## Nonlinear Tracking Libraries

One of the advantages in using a system architecture based on the Kalman filter is that it is relatively trivial to update the architecture to reflect changes in the signal model. In particular, Kalman filter architectures such as the cubature Kalman filter (CKF) and unscented Kalman filter (UKF) need only to be able to evaluate equations modelling the state time evolution and state-measurement relationship (hereafter transition and measurement equations). In contrast to the extended Kalman filter (EKF), no additional functions (e.g. Jacobian function) need to be provided. With this in mind, we developed generalized libraries for modular incorporation of nonlinear, Bayesian tracking algorithms into the GNSS-SDR tracking framework. These libraries can be found in the GNSS-SDR source directory as tracking_Gaussian_filter, tracking_models, and nonlinear_tracking.

The design philosophy of these classes is fairly straightforward: the `TrackingGaussianFilter` class provides a generic interface for storing the basic parameters of a second order state estimation filter: the state, state covariance, and additive noise covariances. The `TrackingNonlinearFilter` class inherits these parameters from `TrackingGaussianFilter` and adds generic functional templates representing the transition and measurement equations. These functionals are intended to be classes which inherit from the `ModelFunction` class laid out in the `tracking_models.h` library, and the functions that they specify are used to compute the model predicted state and mesurements within the Gaussian filter.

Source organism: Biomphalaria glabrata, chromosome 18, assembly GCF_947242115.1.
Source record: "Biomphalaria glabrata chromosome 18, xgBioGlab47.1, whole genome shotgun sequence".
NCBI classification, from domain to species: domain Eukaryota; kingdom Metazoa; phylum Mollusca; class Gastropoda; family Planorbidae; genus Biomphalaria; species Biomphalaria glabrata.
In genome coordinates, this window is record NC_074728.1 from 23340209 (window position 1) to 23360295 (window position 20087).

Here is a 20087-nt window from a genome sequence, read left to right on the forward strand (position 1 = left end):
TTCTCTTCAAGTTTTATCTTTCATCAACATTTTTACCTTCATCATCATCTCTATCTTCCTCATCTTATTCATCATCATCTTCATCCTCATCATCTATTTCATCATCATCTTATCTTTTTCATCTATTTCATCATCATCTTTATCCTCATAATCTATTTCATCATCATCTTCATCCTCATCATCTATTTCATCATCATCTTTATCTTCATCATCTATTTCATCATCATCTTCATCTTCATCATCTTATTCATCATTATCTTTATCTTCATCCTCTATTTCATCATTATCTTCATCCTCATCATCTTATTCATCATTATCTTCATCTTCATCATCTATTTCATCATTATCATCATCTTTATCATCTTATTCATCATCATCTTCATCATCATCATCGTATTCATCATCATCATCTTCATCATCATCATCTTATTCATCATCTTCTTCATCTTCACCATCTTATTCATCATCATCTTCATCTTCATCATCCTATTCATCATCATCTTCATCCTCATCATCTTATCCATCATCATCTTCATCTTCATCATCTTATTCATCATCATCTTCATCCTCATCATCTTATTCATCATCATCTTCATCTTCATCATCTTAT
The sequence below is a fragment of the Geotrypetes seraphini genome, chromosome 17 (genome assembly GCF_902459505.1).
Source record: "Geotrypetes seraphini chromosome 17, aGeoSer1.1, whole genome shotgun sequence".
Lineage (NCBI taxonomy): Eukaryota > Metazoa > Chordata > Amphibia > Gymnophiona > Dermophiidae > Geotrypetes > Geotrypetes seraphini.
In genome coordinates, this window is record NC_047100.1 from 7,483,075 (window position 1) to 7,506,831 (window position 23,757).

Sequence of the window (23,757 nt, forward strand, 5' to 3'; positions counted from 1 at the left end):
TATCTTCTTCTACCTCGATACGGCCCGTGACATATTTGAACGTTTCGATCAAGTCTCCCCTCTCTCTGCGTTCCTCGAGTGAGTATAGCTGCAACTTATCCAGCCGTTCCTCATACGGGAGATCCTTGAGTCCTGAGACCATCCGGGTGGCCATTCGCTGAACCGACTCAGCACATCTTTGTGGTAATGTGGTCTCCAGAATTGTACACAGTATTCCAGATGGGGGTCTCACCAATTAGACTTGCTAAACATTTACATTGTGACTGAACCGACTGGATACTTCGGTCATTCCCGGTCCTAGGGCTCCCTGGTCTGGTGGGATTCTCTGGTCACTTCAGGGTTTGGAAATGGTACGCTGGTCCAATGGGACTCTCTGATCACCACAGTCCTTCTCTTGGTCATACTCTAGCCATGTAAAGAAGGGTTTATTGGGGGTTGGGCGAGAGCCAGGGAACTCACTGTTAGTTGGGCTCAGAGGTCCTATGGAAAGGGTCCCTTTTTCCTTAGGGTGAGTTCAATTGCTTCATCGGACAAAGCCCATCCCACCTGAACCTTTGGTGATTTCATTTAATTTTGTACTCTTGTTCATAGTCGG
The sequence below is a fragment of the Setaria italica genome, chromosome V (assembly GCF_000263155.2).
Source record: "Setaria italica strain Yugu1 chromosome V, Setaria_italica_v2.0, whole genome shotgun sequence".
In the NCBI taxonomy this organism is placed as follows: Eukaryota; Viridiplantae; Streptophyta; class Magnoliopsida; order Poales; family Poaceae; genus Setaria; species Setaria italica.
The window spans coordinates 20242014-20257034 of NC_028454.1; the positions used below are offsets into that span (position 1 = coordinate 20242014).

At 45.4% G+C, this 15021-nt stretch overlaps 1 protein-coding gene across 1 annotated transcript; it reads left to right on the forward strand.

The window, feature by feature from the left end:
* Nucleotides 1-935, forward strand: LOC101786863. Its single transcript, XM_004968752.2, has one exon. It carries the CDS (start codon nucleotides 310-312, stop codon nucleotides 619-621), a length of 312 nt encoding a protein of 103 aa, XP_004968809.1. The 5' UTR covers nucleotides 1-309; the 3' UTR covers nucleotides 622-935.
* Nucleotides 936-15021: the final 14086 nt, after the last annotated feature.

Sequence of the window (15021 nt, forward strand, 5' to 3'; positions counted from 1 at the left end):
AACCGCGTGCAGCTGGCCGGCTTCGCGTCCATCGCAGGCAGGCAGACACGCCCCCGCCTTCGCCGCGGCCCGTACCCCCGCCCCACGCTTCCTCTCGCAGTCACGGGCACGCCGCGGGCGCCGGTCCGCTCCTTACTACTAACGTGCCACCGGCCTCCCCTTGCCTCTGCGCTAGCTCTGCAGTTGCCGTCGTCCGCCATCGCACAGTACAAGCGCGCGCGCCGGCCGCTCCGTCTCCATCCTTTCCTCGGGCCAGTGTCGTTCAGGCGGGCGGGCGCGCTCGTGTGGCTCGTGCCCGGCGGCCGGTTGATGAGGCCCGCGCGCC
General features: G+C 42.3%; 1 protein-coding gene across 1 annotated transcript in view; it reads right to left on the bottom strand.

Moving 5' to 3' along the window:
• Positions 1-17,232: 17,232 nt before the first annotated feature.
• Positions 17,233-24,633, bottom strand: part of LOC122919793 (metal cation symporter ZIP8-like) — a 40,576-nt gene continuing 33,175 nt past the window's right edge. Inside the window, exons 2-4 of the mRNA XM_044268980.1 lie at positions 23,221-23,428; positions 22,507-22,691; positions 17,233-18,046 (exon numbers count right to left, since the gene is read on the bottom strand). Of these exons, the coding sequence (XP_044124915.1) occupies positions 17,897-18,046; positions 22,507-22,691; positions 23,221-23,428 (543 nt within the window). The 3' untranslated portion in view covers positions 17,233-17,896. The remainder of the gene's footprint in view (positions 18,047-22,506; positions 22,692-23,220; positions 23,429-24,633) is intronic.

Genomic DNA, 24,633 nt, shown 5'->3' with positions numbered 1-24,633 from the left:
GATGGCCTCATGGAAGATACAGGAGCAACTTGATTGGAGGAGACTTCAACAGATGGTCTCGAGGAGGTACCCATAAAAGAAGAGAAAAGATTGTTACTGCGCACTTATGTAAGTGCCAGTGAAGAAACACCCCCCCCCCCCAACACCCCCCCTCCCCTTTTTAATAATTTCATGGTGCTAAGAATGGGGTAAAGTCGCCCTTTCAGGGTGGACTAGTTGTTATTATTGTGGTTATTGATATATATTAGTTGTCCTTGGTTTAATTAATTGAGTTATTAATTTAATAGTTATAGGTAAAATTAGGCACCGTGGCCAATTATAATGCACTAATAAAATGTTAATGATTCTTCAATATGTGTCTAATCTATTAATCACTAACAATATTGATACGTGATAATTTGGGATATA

#### Using the TrackingNonlinearFunction Class

Use of the `TrackingNonlinearFilter` class is straightforward, but makes use of templates for modularity. Declaration of an instance of `TrackingNonlinearFilter` requires specifying three parameters: the class specified by `NonlinearFilter` indicates the type of Gaussian filter to use (e.g. UKF, CKF) as implemented in `nonlinear_tracking.h`, while `OutputType1` and `OutputType2` specify the output type of the state and measurement equations. These types are expected to be one of the data types from the Armadillo C++ library for linear algebra and scientific computing: in general either `arma::colvec` or `arma::cx_vec`. Once these parameters are specified, the object is instantiated and the filter may be initialized using `set_params`, however it is necessary to attach the model functions before the filter may be invoked with `get_carrier_nco`.

#### Using ModelFunction Functionals